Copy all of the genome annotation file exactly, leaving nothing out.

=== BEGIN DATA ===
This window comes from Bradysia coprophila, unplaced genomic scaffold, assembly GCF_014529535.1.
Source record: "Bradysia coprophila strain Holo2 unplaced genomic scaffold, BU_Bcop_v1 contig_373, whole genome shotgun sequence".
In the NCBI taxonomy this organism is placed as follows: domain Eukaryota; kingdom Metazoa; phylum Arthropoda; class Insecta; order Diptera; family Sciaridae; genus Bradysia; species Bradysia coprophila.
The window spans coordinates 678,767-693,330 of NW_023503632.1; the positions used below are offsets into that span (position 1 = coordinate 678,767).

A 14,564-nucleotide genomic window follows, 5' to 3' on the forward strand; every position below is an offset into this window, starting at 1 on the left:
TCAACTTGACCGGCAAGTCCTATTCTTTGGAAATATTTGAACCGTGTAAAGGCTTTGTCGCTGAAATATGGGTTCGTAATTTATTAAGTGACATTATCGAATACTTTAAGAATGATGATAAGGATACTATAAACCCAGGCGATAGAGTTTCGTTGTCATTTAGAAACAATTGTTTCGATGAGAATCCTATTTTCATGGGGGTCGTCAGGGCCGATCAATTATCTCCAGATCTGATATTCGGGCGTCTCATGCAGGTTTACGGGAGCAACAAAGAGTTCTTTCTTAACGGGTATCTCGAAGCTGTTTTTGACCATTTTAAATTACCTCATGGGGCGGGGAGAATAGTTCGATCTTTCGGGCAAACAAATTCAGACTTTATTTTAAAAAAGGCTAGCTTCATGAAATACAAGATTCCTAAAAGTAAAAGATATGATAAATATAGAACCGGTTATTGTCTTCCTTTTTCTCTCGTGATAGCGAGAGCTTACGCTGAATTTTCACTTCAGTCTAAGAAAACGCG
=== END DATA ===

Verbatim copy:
This window comes from Bradysia coprophila, unplaced genomic scaffold, assembly GCF_014529535.1.
Source record: "Bradysia coprophila strain Holo2 unplaced genomic scaffold, BU_Bcop_v1 contig_373, whole genome shotgun sequence".
In the NCBI taxonomy this organism is placed as follows: domain Eukaryota; kingdom Metazoa; phylum Arthropoda; class Insecta; order Diptera; family Sciaridae; genus Bradysia; species Bradysia coprophila.
The window spans coordinates 678,767-693,330 of NW_023503632.1; the positions used below are offsets into that span (position 1 = coordinate 678,767).

A 14,564-nucleotide genomic window follows, 5' to 3' on the forward strand; every position below is an offset into this window, starting at 1 on the left:
TCAACTTGACCGGCAAGTCCTATTCTTTGGAAATATTTGAACCGTGTAAAGGCTTTGTCGCTGAAATATGGGTTCGTAATTTATTAAGTGACATTATCGAATACTTTAAGAATGATGATAAGGATACTATAAACCCAGGCGATAGAGTTTCGTTGTCATTTAGAAACAATTGTTTCGATGAGAATCCTATTTTCATGGGGGTCGTCAGGGCCGATCAATTATCTCCAGATCTGATATTCGGGCGTCTCATGCAGGTTTACGGGAGCAACAAAGAGTTCTTTCTTAACGGGTATCTCGAAGCTGTTTTTGACCATTTTAAATTACCTCATGGGGCGGGGAGAATAGTTCGATCTTTCGGGCAAACAAATTCAGACTTTATTTTAAAAAAGGCTAGCTTCATGAAATACAAGATTCCTAAAAGTAAAAGATATGATAAATATAGAACCGGTTATTGTCTTCCTTTTTCTCTCGTGATAGCGAGAGCTTACGCTGAATTTTCACTTCAGTCTAAGAAAACGCG